"pipeline": {
    "build": {
      "dependsOn": ["^build"],
      "outputs": [".next/**", "!.next/cache/**"]
    "lint": {},
    "dev": {
      "cache": false,
      "persistent": true

All results will be cached and Turborepo will use a cached result of an operation as long as no changes to the codebase are made and the cache is not explicitly turned off (see a dev command above).

That allows us to run just one build/lint/format command on all of our repos and don’t sacrifice much of the development speed.


It might seem like code generation is an unusual addition to a monorepo tool, however, once your project grows beyond one framework it will become progressively harder to ensure code consistency and make even creating a new component a daunting task.

It’s going to be much easier to start working on something within a monorepo when we use Generators (opens in a new tab).

With Turborepo we can generate pretty much anything like:

  • A workspace turbo gen workspace
  • A component turbo gen react-component
  • Or create a custom generator based on PLOP (opens in a new tab)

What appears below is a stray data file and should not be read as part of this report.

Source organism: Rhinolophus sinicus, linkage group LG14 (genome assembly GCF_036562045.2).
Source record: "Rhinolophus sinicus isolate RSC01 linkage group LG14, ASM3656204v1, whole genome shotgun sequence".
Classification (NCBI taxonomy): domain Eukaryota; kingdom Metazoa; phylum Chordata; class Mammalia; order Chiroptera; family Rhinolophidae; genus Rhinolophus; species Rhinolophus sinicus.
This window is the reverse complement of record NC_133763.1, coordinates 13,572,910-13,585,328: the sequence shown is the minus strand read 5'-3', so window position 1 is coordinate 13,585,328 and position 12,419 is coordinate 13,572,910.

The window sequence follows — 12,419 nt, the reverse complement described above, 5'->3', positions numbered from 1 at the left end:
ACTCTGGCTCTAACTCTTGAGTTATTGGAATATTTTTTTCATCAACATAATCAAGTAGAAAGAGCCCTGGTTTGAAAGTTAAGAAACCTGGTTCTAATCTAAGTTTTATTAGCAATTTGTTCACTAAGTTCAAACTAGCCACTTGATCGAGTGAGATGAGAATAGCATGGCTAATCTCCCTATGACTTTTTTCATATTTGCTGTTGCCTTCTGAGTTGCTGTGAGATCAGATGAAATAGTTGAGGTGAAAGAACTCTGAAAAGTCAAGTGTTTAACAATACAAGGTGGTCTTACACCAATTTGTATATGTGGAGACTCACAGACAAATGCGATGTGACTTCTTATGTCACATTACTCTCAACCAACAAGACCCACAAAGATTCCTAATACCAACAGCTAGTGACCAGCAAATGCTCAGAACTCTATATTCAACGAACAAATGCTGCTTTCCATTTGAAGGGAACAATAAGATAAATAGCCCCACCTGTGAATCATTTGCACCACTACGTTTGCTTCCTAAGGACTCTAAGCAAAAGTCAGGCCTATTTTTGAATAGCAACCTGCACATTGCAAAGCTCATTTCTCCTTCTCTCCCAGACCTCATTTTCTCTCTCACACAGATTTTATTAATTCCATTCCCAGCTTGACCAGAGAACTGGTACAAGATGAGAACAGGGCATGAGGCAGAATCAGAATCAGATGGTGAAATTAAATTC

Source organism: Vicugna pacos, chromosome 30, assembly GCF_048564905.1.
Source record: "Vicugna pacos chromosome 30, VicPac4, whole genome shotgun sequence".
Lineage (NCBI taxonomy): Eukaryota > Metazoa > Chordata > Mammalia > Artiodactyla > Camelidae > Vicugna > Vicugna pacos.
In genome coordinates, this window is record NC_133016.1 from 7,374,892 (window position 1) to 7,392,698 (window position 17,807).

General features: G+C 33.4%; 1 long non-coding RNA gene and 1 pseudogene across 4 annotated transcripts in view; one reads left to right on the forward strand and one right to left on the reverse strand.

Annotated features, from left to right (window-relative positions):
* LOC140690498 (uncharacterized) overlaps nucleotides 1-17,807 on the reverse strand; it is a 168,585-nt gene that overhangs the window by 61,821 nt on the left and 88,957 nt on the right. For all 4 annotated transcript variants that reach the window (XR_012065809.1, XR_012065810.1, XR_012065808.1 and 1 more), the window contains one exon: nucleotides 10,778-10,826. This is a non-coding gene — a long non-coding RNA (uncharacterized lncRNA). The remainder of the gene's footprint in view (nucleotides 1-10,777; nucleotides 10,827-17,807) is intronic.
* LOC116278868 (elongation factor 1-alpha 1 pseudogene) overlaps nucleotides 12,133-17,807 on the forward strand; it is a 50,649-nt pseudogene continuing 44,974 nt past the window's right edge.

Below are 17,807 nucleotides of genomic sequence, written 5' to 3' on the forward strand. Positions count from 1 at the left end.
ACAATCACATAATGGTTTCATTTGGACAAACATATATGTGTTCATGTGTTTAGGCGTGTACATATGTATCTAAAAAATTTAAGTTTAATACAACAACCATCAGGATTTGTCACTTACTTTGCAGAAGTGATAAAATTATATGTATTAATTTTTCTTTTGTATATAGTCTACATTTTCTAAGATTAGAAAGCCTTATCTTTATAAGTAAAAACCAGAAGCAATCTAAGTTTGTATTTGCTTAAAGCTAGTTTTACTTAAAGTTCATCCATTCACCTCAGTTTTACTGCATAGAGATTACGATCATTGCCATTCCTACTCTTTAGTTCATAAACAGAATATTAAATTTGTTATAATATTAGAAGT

In addition, there are a few nice things that help organize generators:

  • They are detected automatically
  • You don’t have to install plop
  • Generators are running from a workspace where they are defined


Turborepo does not have a lot of features, instead, it identifies the core pain points of running a monorepo project and tries to solve them efficiently. These points are

  • Running tasks
  • Generating code

I don’t have much to say regarding generating code, but it’s very clear how much time only the remote cache feature can save for any decent-sized team.

By leaving the task of managing workspaces to a package manager of your choice Turborepo makes it easy to adopt it into any project. If you have decided on using a monorepo in your project it’s pretty easy to add a Turborepo on top of it and get the benefits even if just have one UI library, shared configuration, and an app, it will help to keep the project organized setup times short and the DX smooth.

Other monorepo tools

I don’t want to make a direct comparison of monorepo tools here. Feel free to check out these awesome projects:

Tags: monorepo, turborepo, tools, overview, workspaces